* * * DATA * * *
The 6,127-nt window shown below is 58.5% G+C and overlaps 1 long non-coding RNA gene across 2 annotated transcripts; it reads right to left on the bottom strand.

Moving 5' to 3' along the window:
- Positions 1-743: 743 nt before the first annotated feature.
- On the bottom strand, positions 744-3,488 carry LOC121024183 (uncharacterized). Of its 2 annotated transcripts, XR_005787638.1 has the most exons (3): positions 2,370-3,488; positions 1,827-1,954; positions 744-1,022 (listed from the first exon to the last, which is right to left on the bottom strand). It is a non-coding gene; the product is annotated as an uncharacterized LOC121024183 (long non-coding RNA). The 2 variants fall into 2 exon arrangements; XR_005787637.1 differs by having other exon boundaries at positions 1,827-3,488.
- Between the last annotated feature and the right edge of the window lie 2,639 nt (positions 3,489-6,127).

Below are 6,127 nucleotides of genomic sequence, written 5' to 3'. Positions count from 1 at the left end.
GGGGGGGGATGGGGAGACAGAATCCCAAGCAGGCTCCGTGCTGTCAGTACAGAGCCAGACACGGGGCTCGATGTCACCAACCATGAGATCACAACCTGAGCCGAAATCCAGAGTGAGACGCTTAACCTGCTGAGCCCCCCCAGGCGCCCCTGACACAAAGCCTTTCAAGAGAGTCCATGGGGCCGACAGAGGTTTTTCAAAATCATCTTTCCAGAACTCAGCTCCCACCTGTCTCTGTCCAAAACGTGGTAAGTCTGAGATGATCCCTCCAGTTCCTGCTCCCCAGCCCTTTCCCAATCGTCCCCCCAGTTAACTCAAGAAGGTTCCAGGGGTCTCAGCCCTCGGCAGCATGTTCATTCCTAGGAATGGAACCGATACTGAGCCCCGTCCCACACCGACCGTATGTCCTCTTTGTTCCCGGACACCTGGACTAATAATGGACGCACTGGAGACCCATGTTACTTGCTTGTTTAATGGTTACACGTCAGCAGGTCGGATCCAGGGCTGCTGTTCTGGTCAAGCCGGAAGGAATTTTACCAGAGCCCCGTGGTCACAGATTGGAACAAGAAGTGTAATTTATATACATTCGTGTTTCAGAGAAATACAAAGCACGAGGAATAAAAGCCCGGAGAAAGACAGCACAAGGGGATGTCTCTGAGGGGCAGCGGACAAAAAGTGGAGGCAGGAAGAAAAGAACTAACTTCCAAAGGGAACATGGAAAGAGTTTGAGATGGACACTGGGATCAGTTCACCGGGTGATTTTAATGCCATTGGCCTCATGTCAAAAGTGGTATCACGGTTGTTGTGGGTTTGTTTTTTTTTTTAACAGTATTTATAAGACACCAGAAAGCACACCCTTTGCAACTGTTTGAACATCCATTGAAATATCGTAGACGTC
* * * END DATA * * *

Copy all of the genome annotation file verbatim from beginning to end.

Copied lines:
The 6,127-nt window shown below is 58.5% G+C and overlaps 1 long non-coding RNA gene across 2 annotated transcripts; it reads right to left on the bottom strand.

Moving 5' to 3' along the window:
- Positions 1-743: 743 nt before the first annotated feature.
- On the bottom strand, positions 744-3,488 carry LOC121024183 (uncharacterized). Of its 2 annotated transcripts, XR_005787638.1 has the most exons (3): positions 2,370-3,488; positions 1,827-1,954; positions 744-1,022 (listed from the first exon to the last, which is right to left on the bottom strand). It is a non-coding gene; the product is annotated as an uncharacterized LOC121024183 (long non-coding RNA). The 2 variants fall into 2 exon arrangements; XR_005787637.1 differs by having other exon boundaries at positions 1,827-3,488.
- Between the last annotated feature and the right edge of the window lie 2,639 nt (positions 3,489-6,127).

Below are 6,127 nucleotides of genomic sequence, written 5' to 3'. Positions count from 1 at the left end.
GGGGGGGGATGGGGAGACAGAATCCCAAGCAGGCTCCGTGCTGTCAGTACAGAGCCAGACACGGGGCTCGATGTCACCAACCATGAGATCACAACCTGAGCCGAAATCCAGAGTGAGACGCTTAACCTGCTGAGCCCCCCCAGGCGCCCCTGACACAAAGCCTTTCAAGAGAGTCCATGGGGCCGACAGAGGTTTTTCAAAATCATCTTTCCAGAACTCAGCTCCCACCTGTCTCTGTCCAAAACGTGGTAAGTCTGAGATGATCCCTCCAGTTCCTGCTCCCCAGCCCTTTCCCAATCGTCCCCCCAGTTAACTCAAGAAGGTTCCAGGGGTCTCAGCCCTCGGCAGCATGTTCATTCCTAGGAATGGAACCGATACTGAGCCCCGTCCCACACCGACCGTATGTCCTCTTTGTTCCCGGACACCTGGACTAATAATGGACGCACTGGAGACCCATGTTACTTGCTTGTTTAATGGTTACACGTCAGCAGGTCGGATCCAGGGCTGCTGTTCTGGTCAAGCCGGAAGGAATTTTACCAGAGCCCCGTGGTCACAGATTGGAACAAGAAGTGTAATTTATATACATTCGTGTTTCAGAGAAATACAAAGCACGAGGAATAAAAGCCCGGAGAAAGACAGCACAAGGGGATGTCTCTGAGGGGCAGCGGACAAAAAGTGGAGGCAGGAAGAAAAGAACTAACTTCCAAAGGGAACATGGAAAGAGTTTGAGATGGACACTGGGATCAGTTCACCGGGTGATTTTAATGCCATTGGCCTCATGTCAAAAGTGGTATCACGGTTGTTGTGGGTTTGTTTTTTTTTTTAACAGTATTTATAAGACACCAGAAAGCACACCCTTTGCAACTGTTTGAACATCCATTGAAATATCGTAGACGTC